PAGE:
Sales of individual wealth management products in China shot up in the last quarter of 2007 as banks expanded their product offerings, the banking regulator said yesterday.
By the end of September there were 60 banking institutions in China offering individual wealth management services such as mutual funds, insurance products and offshore investments.
Together China’s banks sold Rmb600bn ($82bn) worth of such products in the first three quarters of 2007.
But the China Banking Regulatory Commission (CBRC) said it expected that figure had jumped to Rmb1,000bn by the end of the year as more products became available and customers shifted money out of interest-bearing time deposits.
With inflation hitting an 11-year high of 6.9 per cent in November and the one-year deposit rate at only 4.14 per cent, Chinese investors are faced with negative real interest rates and have been looking for alternatives to bank deposits.
The government is actively encouraging Chinese banks to diversify from their traditional reliance on the spread between deposit and loan interest rates, which are set by the central bank to ensure profitability at the state-owned lenders.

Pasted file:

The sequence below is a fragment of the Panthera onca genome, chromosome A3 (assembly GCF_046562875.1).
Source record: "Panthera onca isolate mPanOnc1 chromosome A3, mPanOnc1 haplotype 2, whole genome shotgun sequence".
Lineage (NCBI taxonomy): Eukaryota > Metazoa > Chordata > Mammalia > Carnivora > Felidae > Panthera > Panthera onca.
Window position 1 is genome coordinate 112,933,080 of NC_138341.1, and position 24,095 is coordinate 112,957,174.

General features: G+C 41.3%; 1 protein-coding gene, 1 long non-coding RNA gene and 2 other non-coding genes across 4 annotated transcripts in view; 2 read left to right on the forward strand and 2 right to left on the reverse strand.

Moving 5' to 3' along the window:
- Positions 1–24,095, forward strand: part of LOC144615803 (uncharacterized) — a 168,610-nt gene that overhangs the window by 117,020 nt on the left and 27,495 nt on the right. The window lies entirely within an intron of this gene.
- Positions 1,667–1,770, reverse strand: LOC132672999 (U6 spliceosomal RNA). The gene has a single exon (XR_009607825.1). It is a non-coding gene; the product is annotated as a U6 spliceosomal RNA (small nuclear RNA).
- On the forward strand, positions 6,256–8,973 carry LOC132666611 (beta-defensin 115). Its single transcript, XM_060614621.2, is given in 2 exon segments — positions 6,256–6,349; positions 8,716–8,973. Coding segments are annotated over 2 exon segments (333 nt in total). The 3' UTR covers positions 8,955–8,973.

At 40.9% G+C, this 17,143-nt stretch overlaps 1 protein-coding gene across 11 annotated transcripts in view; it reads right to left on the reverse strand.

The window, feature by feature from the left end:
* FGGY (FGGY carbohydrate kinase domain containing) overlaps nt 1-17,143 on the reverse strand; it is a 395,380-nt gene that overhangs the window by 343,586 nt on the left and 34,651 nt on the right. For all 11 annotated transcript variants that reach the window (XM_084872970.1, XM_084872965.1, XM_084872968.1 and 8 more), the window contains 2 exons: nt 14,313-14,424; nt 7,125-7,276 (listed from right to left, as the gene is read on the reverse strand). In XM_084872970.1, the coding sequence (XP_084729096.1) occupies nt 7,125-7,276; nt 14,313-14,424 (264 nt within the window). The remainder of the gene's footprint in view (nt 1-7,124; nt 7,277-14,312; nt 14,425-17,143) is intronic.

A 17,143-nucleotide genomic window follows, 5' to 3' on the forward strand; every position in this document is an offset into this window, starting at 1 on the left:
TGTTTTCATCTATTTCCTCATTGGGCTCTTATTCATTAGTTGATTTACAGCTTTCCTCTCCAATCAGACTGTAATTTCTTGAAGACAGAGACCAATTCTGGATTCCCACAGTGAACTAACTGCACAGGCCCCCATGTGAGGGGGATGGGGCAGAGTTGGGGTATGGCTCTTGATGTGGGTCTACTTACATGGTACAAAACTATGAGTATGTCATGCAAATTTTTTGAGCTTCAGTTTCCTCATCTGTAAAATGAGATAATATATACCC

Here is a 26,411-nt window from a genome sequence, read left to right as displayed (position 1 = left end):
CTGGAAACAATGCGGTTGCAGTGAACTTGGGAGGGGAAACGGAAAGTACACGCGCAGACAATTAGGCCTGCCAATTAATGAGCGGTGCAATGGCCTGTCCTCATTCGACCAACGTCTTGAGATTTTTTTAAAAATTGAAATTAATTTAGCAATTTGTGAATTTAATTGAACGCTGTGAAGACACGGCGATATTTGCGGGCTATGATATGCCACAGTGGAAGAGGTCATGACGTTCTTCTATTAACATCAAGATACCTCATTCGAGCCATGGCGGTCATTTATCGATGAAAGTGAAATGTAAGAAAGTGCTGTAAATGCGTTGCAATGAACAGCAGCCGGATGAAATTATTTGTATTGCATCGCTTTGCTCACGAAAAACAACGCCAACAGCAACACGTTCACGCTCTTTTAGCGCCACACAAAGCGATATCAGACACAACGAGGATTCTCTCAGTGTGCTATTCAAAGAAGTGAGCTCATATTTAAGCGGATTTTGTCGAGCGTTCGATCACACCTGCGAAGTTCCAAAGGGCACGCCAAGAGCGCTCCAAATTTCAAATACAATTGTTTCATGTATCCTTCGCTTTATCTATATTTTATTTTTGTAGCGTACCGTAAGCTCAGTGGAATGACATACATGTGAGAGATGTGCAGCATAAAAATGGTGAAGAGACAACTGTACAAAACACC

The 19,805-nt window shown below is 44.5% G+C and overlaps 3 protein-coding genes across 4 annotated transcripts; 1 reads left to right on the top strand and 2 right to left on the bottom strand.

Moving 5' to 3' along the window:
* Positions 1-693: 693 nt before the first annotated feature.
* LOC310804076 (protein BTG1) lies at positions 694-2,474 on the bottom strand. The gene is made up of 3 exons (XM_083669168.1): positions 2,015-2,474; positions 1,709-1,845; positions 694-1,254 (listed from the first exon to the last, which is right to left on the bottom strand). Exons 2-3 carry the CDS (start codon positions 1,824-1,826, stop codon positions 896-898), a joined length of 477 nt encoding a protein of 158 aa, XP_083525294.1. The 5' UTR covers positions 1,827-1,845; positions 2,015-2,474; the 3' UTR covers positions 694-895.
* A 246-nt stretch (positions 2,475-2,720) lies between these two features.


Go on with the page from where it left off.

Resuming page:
In June last year the CBRC set a target for large and medium-sized state-owned banks to increase their fee-based income from about 17 per cent of their total now to 40-50 per cent within the next five to 10 years.
Most of the world’s largest banks have set up operations in China and many, including Standard Chartered, UBS and HSBC, began offering private banking services available to clients with $1m or more to invest, last year.
Deutsche Bank yesterday announced it had incorporated locally in Beijing, allowing it to offer more services, including renminbi deposit and lending services.
The CBRC warned yesterday that the growth in wealth management services had been accompanied。